The museum will open its doors on February 1, 2022 with a new edition of Un amour de Lalique , on the language of flowers. Created around Valentine’s Day, this exhibition makes it possible to show the works or photos of objects from a different angle.
“Could anything possibly give me more pleasure than these few charming flowers, which seem to bring with them so many good thoughts and wishes from yourself, so many memories, and are so very dear to me.
Alice Ledru wrote these words to René Lalique on April 4th 1890. We know that she was his lover and muse – and the mother of two of his children -, before finally becoming his wife in 1902. Lalique created a belt buckle for Alice (“Pavot” – “Poppy”) and she was his inspiration for several pieces of jewellery. He made few objects specifically for his family and loved-ones, but flowers remained an infinite source of ideas for René Lalique and his successors, from his early flower sketches onwards.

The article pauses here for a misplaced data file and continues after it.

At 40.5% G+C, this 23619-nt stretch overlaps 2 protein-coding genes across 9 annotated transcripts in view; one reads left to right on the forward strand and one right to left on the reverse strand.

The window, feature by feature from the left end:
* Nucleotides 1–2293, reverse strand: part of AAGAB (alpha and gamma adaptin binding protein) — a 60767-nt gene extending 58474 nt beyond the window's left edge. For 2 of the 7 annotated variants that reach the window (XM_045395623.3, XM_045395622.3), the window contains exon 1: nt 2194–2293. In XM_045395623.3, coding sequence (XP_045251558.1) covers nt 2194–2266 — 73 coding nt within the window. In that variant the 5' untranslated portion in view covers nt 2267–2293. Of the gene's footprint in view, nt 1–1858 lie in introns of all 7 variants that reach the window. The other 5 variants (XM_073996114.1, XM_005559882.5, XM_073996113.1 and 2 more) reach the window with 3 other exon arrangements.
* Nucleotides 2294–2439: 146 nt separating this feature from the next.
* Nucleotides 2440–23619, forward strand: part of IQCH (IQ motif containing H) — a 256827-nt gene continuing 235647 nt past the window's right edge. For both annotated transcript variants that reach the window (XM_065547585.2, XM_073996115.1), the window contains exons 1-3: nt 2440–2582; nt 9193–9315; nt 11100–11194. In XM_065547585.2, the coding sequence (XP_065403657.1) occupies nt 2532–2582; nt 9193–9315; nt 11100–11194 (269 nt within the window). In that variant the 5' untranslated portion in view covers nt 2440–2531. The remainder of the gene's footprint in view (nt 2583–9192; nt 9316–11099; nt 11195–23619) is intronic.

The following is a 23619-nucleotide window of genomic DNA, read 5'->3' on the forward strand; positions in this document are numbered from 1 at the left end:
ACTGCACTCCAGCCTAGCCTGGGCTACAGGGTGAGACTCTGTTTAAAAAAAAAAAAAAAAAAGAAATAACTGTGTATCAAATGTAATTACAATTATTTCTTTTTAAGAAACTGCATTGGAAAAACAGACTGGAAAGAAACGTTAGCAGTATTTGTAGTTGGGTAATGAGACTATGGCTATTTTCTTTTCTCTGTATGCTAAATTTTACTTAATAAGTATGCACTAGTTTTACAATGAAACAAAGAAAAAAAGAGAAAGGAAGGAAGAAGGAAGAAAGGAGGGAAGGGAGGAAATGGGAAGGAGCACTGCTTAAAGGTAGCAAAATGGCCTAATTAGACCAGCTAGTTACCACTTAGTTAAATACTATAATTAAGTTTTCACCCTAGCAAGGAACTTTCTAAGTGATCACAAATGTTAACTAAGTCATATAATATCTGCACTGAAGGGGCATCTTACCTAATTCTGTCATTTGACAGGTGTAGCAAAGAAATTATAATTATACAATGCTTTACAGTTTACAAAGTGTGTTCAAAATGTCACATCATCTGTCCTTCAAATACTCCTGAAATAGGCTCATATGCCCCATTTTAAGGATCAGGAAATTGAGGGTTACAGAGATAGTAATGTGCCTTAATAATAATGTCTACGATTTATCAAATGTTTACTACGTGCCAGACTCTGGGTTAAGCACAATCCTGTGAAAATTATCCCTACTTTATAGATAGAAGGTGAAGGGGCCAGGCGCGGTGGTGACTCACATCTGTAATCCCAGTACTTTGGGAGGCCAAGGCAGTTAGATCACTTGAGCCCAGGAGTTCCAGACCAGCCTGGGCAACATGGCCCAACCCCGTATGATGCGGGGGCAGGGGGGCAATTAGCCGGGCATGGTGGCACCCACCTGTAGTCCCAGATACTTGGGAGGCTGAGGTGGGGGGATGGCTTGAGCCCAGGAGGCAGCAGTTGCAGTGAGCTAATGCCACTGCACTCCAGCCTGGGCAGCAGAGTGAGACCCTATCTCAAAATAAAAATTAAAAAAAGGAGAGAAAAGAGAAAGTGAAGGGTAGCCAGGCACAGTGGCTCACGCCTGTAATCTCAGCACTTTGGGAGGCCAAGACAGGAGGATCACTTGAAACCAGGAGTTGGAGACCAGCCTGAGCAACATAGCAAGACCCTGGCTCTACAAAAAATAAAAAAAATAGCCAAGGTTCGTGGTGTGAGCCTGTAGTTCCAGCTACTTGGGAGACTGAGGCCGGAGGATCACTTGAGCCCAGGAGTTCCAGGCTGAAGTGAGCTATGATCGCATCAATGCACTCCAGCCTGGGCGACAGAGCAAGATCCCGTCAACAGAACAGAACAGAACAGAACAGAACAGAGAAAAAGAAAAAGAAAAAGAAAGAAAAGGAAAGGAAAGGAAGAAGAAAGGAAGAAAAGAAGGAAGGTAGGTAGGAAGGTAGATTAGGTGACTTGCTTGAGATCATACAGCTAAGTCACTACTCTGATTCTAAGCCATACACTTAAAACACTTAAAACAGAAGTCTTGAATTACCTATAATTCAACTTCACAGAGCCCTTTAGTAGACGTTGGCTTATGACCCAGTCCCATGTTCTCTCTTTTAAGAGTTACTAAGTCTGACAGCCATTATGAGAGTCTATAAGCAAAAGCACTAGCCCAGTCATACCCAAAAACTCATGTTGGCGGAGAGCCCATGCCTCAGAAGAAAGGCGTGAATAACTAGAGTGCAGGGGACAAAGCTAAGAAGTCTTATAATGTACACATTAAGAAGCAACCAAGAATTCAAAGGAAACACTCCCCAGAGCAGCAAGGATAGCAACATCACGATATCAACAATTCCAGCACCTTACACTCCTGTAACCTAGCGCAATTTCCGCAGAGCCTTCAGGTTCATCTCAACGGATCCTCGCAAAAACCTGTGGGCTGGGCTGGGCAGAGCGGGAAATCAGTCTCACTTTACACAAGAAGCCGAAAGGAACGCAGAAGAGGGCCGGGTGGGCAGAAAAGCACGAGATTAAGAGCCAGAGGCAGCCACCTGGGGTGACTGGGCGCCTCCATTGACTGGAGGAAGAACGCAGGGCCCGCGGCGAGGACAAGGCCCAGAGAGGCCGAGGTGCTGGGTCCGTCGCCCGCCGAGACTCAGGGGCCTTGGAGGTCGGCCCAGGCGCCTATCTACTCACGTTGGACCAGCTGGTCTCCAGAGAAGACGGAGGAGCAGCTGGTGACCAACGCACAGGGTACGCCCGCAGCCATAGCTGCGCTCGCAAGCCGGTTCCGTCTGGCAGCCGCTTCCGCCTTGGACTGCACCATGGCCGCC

We give flowers to please and console, to show our admiration and love. Little children detach the petals of daisies one by one to find out whether the object of their affections loves them or loves them not. Throughout the different ages of life, flowers are a powerful language we use in so many ways. See how the Language of Flowers unfolds in these examples of Lalique’s work.